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The Battle of Brunenburh / Brunanburh

The battle of Brunenburh or Brunanburh took place in about 937 and was possibly the last great battle before the arrival of William the Conqueror.
The battle united the Angles, Saxons, Jutes and English Danes under Athelstan, King of most of England, against the Scots, Cumbrian Britons, North and West Welsh and Danish Chiefs of Northumbria who conspired with Anlaf of Dublin to invade, and replace Athelstan with their own king.
There has been speculation that Brunenburh was the Brown Rock, later known as Red Nab, which is now part of    Heysham Harbour.

The invaders arrived, and in order to gain time, Athelstan sent his emissaries to sue for peace. Of these two, one was killed, and the other returned to Athelstan with the news. Athelstan set up his camp in sight of his enemies at Brunenburh. Anlaf disguised himself as a minstrel, and, taking advantage of Athelstan’s love of music, entered the camp to discover Athelstan’s position with the intention of killing him, or taking him prisoner. He played all night to Athelstan, with the princes gathered there, and was given a purse of money for his pains. As he left the camp her buried the purse; perhaps his conscience would not allow him to use it. He was seen by a sentinel who reported it to Athelstan. The sentinel suggested that Athelstan move his tent. The Bishop of Sherborne arrived late and pitched camp in the place recently vacated by Athelstan, and in the night the bishop and his followers were set upon and killed by Anlaf’s men.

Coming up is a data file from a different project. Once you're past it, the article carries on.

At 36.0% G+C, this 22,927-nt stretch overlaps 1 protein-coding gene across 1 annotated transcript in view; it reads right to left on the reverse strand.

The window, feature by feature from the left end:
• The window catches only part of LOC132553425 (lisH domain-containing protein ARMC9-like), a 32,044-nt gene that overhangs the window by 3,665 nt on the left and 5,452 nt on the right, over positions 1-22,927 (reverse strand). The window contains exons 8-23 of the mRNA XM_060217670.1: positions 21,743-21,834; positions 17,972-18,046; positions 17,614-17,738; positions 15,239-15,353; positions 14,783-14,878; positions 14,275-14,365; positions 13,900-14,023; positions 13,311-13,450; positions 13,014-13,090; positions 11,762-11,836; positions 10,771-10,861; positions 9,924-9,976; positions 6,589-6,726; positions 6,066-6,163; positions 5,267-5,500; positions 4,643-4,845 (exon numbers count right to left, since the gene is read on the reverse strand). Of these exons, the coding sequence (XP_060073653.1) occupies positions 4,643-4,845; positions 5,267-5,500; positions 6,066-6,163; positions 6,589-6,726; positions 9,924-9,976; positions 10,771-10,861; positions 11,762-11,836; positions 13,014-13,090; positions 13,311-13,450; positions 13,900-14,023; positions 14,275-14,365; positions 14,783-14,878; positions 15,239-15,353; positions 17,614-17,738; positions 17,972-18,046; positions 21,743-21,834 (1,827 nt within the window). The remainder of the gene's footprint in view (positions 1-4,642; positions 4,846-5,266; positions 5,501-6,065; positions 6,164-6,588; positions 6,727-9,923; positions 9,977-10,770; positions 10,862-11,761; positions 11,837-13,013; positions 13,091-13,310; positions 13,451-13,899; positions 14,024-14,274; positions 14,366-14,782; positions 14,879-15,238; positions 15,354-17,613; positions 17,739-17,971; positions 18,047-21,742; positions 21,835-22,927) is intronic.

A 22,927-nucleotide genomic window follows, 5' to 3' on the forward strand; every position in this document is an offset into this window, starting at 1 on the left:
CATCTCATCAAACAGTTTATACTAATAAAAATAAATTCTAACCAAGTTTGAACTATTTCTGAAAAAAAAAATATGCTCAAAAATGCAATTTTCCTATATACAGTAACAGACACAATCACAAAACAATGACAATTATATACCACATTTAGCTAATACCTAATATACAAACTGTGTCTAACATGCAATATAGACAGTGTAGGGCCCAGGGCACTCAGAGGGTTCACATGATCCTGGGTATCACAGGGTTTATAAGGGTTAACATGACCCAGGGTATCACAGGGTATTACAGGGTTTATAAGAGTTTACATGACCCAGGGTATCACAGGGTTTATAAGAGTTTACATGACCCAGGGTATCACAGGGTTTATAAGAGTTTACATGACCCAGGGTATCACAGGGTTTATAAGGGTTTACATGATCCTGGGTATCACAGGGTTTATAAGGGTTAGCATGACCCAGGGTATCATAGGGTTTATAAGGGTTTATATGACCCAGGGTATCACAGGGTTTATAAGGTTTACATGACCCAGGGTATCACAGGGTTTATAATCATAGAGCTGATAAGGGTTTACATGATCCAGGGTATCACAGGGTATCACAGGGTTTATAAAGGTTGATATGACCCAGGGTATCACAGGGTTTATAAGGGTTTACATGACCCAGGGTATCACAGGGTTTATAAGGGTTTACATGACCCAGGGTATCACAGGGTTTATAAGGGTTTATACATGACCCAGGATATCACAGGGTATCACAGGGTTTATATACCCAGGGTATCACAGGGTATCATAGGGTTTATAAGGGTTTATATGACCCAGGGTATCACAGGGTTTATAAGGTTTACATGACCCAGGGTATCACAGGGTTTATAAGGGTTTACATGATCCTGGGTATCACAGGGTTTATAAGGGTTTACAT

The battle which followed raged over two days. Many chieftains and princes were killed on the battlefield. The enemy eventually withdrew to their boats to return to their own lands’.

Heysham - a History, Dent, Eileen J., 1997

On the 1890s map Red Nab is at the bottom left. The area  labelled Thurshouse Sand is reclaimed from the sea and houses Ocean Edge caravan park. Banks Lane and Banks House  in the centre have been completely overtaken by the power station complex, including Heyshnam Nature Reserve. Only part of Red Nab is now visible.


© Ordnance Survey and Old-Maps

Local historian Christopher  Robson published an article  entitled
Brun and Brunanburh : Burnley and Heysham
in 2012 through the Centre for North West Regional Studies at the University of Lancaster. To download a copy  click here.